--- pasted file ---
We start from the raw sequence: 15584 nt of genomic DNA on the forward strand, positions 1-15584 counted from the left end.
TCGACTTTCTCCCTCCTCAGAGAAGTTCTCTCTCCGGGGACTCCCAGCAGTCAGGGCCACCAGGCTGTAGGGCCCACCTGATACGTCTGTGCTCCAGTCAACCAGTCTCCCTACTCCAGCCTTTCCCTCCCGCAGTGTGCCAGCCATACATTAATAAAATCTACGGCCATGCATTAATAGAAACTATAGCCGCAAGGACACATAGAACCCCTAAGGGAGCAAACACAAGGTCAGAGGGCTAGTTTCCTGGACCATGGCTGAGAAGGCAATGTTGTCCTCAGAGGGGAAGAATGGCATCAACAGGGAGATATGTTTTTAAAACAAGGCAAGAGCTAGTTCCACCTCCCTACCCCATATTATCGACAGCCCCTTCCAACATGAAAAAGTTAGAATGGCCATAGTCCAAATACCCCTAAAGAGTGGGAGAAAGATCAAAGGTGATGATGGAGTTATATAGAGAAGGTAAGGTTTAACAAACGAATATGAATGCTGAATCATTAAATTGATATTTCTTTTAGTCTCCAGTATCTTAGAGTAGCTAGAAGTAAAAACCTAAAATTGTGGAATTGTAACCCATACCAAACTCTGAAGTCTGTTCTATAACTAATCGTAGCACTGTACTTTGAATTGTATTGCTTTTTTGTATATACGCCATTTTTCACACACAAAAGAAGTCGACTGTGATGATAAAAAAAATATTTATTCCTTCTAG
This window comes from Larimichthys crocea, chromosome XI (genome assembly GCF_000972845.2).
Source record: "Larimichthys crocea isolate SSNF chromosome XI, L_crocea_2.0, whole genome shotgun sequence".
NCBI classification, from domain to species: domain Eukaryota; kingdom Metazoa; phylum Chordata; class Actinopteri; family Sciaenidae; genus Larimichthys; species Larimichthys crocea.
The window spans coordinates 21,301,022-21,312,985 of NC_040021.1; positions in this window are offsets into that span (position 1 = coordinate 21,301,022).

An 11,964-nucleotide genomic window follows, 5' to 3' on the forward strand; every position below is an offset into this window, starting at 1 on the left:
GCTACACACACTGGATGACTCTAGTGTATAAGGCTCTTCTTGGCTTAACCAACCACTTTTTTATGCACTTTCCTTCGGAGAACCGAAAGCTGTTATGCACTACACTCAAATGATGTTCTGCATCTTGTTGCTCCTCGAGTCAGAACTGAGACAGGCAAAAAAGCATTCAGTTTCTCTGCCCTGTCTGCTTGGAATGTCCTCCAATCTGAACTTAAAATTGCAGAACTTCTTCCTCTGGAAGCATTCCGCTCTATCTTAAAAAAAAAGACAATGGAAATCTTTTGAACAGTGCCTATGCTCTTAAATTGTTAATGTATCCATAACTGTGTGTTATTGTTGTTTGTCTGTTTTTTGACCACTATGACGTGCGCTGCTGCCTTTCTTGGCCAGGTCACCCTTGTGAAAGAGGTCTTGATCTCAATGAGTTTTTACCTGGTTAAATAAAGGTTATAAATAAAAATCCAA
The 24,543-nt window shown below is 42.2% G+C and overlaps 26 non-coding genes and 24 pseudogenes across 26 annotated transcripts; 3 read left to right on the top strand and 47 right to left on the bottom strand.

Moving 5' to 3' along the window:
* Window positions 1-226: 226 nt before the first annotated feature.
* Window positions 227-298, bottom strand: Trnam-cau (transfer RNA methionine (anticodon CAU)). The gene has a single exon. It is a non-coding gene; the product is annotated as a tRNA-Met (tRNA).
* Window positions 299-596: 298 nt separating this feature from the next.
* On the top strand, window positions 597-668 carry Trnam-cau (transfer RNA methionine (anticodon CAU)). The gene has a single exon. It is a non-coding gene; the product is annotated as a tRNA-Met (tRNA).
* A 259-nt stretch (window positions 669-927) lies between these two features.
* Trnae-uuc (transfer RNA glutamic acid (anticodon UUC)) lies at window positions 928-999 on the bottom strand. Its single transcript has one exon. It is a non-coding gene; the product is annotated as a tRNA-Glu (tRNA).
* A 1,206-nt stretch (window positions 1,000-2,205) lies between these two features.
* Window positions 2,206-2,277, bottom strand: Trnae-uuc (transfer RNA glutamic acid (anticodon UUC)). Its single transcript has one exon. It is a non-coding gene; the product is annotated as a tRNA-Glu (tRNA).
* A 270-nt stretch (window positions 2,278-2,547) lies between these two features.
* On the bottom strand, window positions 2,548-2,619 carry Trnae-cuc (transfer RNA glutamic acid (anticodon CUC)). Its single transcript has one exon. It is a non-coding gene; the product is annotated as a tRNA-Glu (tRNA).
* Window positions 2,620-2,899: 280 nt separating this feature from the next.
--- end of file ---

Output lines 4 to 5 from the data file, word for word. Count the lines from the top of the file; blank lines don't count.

Source record: "Larimichthys crocea isolate SSNF chromosome XI, L_crocea_2.0, whole genome shotgun sequence".
NCBI classification, from domain to species: domain Eukaryota; kingdom Metazoa; phylum Chordata; class Actinopteri; family Sciaenidae; genus Larimichthys; species Larimichthys crocea.